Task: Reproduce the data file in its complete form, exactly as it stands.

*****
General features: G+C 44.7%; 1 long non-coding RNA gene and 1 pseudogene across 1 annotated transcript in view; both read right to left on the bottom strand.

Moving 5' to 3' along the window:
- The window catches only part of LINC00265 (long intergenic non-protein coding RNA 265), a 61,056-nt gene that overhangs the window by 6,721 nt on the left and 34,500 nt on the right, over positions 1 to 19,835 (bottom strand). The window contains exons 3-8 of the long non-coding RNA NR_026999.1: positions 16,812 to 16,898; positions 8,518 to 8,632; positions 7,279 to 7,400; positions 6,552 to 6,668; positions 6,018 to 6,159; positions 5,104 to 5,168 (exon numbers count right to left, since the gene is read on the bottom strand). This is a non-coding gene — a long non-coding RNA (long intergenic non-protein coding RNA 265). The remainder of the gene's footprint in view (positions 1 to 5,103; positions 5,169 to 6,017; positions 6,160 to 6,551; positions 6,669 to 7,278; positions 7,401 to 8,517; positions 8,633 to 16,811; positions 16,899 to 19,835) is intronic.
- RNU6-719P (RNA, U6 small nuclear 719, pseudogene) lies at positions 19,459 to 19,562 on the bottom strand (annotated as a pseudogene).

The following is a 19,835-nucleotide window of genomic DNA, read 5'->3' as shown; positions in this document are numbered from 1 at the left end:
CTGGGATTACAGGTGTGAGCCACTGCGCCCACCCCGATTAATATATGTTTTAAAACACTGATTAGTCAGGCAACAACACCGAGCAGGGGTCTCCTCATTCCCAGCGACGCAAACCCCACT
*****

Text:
General features: G+C 44.7%; 1 long non-coding RNA gene and 1 pseudogene across 1 annotated transcript in view; both read right to left on the bottom strand.

Moving 5' to 3' along the window:
- The window catches only part of LINC00265 (long intergenic non-protein coding RNA 265), a 61,056-nt gene that overhangs the window by 6,721 nt on the left and 34,500 nt on the right, over positions 1 to 19,835 (bottom strand). The window contains exons 3-8 of the long non-coding RNA NR_026999.1: positions 16,812 to 16,898; positions 8,518 to 8,632; positions 7,279 to 7,400; positions 6,552 to 6,668; positions 6,018 to 6,159; positions 5,104 to 5,168 (exon numbers count right to left, since the gene is read on the bottom strand). This is a non-coding gene — a long non-coding RNA (long intergenic non-protein coding RNA 265). The remainder of the gene's footprint in view (positions 1 to 5,103; positions 5,169 to 6,017; positions 6,160 to 6,551; positions 6,669 to 7,278; positions 7,401 to 8,517; positions 8,633 to 16,811; positions 16,899 to 19,835) is intronic.
- RNU6-719P (RNA, U6 small nuclear 719, pseudogene) lies at positions 19,459 to 19,562 on the bottom strand (annotated as a pseudogene).

The following is a 19,835-nucleotide window of genomic DNA, read 5'->3' as shown; positions in this document are numbered from 1 at the left end:
CTGGGATTACAGGTGTGAGCCACTGCGCCCACCCCGATTAATATATGTTTTAAAACACTGATTAGTCAGGCAACAACACCGAGCAGGGGTCTCCTCATTCCCAGCGACGCAAACCCCACT